Planting trees and shrubs provides plenty of exercise -- digging and lifting will work muscles you didn't even know you had. As for benefiting the environment, trees and shrubs shelter wildlife and filter the air by absorbing carbon dioxide and releasing oxygen.
Lasting impressions? Many species will be around long after you've gone to take harp lessons in the hinterlands. Finally, knowing that you've done something for the sake of your health, the environment, and your legacy -- well, that just gives you a warm and fuzzy feeling not available without a prescription.
If you've never planted a tree or shrub before, relax. It doesn't have to be physically exhausting. Bear in mind that trees and shrubs are sold in three different ways. Larger specimens often come balled and burlapped ("B&B" in landscapers' terms); smaller specimens are often sold bareroot; and container-grown specimens may be large, small, or somewhere in between. While a huge B&B tree may take a backhoe or skidster to plant, a diminutive bareroot specimen can be planted with a simple garden trowel. Here are some tips to help you plant a gift to the future.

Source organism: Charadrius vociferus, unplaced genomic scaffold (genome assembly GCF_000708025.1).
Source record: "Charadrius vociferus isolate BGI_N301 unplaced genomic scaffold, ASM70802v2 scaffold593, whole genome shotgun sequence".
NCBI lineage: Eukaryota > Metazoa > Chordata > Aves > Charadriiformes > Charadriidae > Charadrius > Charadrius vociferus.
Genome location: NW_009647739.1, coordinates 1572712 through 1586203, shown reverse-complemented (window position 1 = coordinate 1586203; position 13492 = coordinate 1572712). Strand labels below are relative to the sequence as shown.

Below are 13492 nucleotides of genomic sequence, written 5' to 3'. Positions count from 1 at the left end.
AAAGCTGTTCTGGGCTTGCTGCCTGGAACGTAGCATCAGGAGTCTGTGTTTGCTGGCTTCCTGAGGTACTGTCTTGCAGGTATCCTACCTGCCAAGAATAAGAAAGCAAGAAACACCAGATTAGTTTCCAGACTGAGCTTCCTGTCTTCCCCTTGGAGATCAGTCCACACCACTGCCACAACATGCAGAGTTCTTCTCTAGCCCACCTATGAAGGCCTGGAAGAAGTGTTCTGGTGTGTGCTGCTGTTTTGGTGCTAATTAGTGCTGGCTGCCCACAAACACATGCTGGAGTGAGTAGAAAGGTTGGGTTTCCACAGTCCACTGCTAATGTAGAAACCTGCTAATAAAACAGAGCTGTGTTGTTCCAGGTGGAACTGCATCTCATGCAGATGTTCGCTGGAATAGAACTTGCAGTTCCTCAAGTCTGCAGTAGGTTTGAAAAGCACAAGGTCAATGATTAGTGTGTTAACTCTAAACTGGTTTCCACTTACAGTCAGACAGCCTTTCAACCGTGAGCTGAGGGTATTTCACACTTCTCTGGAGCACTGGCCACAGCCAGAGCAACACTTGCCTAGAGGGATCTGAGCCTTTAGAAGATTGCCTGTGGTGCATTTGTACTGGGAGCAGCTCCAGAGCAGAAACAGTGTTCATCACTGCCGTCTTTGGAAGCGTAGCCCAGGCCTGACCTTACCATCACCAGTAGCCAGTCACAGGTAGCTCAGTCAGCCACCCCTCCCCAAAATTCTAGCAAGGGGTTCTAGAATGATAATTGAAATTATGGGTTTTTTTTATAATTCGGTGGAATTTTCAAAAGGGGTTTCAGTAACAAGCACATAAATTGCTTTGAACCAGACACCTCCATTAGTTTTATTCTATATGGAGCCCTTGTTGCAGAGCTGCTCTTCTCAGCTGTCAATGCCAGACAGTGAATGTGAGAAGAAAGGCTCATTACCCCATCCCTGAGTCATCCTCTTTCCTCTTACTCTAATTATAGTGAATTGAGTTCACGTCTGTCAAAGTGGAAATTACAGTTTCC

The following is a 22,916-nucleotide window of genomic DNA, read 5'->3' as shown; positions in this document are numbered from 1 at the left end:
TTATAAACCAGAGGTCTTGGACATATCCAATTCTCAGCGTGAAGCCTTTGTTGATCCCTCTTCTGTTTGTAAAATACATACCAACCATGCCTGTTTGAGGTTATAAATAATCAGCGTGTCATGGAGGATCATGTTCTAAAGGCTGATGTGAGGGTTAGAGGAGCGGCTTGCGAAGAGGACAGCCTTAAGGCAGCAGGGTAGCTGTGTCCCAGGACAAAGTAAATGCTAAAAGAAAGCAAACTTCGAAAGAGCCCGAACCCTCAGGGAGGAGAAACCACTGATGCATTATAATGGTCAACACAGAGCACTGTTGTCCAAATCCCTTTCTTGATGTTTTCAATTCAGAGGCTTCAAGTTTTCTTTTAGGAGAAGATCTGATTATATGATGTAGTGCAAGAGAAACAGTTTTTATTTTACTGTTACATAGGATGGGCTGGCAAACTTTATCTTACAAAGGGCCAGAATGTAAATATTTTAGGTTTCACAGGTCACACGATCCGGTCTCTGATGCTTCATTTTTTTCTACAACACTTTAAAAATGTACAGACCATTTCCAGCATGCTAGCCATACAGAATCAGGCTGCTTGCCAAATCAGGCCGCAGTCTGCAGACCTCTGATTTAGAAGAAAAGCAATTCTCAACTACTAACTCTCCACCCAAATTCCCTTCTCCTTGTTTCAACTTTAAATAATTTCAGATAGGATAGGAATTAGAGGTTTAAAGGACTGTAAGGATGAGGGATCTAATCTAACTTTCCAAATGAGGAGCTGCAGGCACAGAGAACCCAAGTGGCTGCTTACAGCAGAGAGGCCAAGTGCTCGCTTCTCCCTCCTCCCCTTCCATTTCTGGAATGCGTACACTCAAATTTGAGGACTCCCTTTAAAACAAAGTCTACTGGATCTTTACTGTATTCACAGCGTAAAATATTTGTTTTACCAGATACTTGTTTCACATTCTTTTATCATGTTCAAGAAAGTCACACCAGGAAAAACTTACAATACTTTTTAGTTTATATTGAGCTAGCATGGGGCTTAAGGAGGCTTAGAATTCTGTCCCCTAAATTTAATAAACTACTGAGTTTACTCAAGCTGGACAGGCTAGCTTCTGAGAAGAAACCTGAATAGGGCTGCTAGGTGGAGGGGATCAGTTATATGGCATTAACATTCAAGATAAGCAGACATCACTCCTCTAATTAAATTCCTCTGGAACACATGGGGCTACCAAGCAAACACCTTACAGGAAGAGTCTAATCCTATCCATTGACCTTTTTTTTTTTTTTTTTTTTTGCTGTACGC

Continued on page 2: Balled-and-Burlapped Plants